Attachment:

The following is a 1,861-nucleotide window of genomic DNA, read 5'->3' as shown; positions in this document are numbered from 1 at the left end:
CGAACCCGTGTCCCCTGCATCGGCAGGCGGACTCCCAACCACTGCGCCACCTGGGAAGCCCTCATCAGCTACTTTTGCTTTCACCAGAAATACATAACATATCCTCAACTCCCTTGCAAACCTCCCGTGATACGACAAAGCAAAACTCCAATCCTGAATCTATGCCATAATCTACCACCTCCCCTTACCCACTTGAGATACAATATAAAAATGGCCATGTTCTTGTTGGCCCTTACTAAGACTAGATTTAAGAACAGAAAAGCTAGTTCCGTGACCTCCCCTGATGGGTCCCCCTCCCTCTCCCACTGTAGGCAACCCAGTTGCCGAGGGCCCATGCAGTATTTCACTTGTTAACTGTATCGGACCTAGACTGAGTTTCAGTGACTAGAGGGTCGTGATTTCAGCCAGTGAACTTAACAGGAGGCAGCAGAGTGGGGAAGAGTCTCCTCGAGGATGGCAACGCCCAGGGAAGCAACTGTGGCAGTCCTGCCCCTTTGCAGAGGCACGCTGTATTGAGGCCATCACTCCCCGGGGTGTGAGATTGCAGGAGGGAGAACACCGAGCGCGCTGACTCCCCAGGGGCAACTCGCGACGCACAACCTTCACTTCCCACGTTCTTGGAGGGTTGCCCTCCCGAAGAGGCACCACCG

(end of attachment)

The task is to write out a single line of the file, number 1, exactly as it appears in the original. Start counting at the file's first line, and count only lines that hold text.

The following is a 1,861-nucleotide window of genomic DNA, read 5'->3' as shown; positions in this document are numbered from 1 at the left end: